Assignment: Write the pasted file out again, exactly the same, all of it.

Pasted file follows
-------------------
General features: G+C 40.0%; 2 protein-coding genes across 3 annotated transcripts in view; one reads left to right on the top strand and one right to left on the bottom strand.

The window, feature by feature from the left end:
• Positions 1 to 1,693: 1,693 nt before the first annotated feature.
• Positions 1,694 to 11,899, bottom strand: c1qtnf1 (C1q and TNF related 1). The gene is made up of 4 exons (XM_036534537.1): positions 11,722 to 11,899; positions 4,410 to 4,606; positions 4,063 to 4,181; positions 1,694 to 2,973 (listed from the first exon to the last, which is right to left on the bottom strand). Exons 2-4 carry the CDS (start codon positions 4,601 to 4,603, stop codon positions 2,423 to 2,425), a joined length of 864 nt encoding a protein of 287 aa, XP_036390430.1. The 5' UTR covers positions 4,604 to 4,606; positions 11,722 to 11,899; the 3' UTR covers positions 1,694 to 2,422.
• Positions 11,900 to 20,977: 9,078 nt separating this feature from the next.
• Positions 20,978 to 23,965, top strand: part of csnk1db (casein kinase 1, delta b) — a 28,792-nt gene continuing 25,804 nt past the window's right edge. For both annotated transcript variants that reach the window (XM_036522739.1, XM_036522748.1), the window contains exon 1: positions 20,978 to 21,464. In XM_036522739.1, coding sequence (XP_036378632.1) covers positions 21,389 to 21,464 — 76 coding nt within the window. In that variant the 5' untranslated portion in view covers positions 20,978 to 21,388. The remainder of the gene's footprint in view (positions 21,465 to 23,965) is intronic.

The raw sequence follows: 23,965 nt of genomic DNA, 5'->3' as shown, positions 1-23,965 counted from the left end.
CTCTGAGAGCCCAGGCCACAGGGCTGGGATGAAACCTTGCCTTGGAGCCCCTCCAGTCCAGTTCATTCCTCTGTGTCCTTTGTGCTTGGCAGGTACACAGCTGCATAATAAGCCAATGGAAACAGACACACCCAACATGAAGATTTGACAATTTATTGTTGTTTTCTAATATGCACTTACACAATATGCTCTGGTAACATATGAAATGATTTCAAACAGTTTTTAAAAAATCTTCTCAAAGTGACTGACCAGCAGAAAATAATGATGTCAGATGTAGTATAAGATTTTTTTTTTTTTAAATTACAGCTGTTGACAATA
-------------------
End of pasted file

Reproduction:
General features: G+C 40.0%; 2 protein-coding genes across 3 annotated transcripts in view; one reads left to right on the top strand and one right to left on the bottom strand.

The window, feature by feature from the left end:
• Positions 1 to 1,693: 1,693 nt before the first annotated feature.
• Positions 1,694 to 11,899, bottom strand: c1qtnf1 (C1q and TNF related 1). The gene is made up of 4 exons (XM_036534537.1): positions 11,722 to 11,899; positions 4,410 to 4,606; positions 4,063 to 4,181; positions 1,694 to 2,973 (listed from the first exon to the last, which is right to left on the bottom strand). Exons 2-4 carry the CDS (start codon positions 4,601 to 4,603, stop codon positions 2,423 to 2,425), a joined length of 864 nt encoding a protein of 287 aa, XP_036390430.1. The 5' UTR covers positions 4,604 to 4,606; positions 11,722 to 11,899; the 3' UTR covers positions 1,694 to 2,422.
• Positions 11,900 to 20,977: 9,078 nt separating this feature from the next.
• Positions 20,978 to 23,965, top strand: part of csnk1db (casein kinase 1, delta b) — a 28,792-nt gene continuing 25,804 nt past the window's right edge. For both annotated transcript variants that reach the window (XM_036522739.1, XM_036522748.1), the window contains exon 1: positions 20,978 to 21,464. In XM_036522739.1, coding sequence (XP_036378632.1) covers positions 21,389 to 21,464 — 76 coding nt within the window. In that variant the 5' untranslated portion in view covers positions 20,978 to 21,388. The remainder of the gene's footprint in view (positions 21,465 to 23,965) is intronic.

The raw sequence follows: 23,965 nt of genomic DNA, 5'->3' as shown, positions 1-23,965 counted from the left end.
CTCTGAGAGCCCAGGCCACAGGGCTGGGATGAAACCTTGCCTTGGAGCCCCTCCAGTCCAGTTCATTCCTCTGTGTCCTTTGTGCTTGGCAGGTACACAGCTGCATAATAAGCCAATGGAAACAGACACACCCAACATGAAGATTTGACAATTTATTGTTGTTTTCTAATATGCACTTACACAATATGCTCTGGTAACATATGAAATGATTTCAAACAGTTTTTAAAAAATCTTCTCAAAGTGACTGACCAGCAGAAAATAATGATGTCAGATGTAGTATAAGATTTTTTTTTTTTTAAATTACAGCTGTTGACAATA